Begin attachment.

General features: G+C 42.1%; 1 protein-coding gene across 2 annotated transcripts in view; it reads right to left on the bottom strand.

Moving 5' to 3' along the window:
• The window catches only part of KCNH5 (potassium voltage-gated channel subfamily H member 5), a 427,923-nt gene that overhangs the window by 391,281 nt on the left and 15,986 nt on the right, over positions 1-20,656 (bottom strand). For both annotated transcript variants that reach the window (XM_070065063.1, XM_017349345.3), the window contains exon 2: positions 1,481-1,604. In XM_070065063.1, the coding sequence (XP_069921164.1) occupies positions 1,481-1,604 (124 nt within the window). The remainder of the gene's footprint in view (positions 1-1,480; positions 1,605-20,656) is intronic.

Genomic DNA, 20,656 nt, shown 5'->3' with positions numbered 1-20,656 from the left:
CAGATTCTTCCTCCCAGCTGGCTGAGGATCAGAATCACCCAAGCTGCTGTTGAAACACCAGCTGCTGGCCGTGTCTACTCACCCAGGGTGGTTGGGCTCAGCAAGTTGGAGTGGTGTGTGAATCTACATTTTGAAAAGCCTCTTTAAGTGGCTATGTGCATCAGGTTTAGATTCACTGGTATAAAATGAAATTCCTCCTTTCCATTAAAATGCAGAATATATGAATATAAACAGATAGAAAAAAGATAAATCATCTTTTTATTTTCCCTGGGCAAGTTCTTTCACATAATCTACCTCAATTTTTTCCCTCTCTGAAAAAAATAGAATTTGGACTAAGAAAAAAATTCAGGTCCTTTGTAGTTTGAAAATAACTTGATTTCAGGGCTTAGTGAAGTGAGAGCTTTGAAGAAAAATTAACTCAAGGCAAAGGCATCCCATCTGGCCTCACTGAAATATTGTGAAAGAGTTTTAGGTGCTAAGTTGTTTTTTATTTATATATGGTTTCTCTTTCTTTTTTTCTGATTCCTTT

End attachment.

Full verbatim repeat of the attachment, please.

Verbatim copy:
General features: G+C 42.1%; 1 protein-coding gene across 2 annotated transcripts in view; it reads right to left on the bottom strand.

Moving 5' to 3' along the window:
• The window catches only part of KCNH5 (potassium voltage-gated channel subfamily H member 5), a 427,923-nt gene that overhangs the window by 391,281 nt on the left and 15,986 nt on the right, over positions 1-20,656 (bottom strand). For both annotated transcript variants that reach the window (XM_070065063.1, XM_017349345.3), the window contains exon 2: positions 1,481-1,604. In XM_070065063.1, the coding sequence (XP_069921164.1) occupies positions 1,481-1,604 (124 nt within the window). The remainder of the gene's footprint in view (positions 1-1,480; positions 1,605-20,656) is intronic.

Genomic DNA, 20,656 nt, shown 5'->3' with positions numbered 1-20,656 from the left:
CAGATTCTTCCTCCCAGCTGGCTGAGGATCAGAATCACCCAAGCTGCTGTTGAAACACCAGCTGCTGGCCGTGTCTACTCACCCAGGGTGGTTGGGCTCAGCAAGTTGGAGTGGTGTGTGAATCTACATTTTGAAAAGCCTCTTTAAGTGGCTATGTGCATCAGGTTTAGATTCACTGGTATAAAATGAAATTCCTCCTTTCCATTAAAATGCAGAATATATGAATATAAACAGATAGAAAAAAGATAAATCATCTTTTTATTTTCCCTGGGCAAGTTCTTTCACATAATCTACCTCAATTTTTTCCCTCTCTGAAAAAAATAGAATTTGGACTAAGAAAAAAATTCAGGTCCTTTGTAGTTTGAAAATAACTTGATTTCAGGGCTTAGTGAAGTGAGAGCTTTGAAGAAAAATTAACTCAAGGCAAAGGCATCCCATCTGGCCTCACTGAAATATTGTGAAAGAGTTTTAGGTGCTAAGTTGTTTTTTATTTATATATGGTTTCTCTTTCTTTTTTTCTGATTCCTTT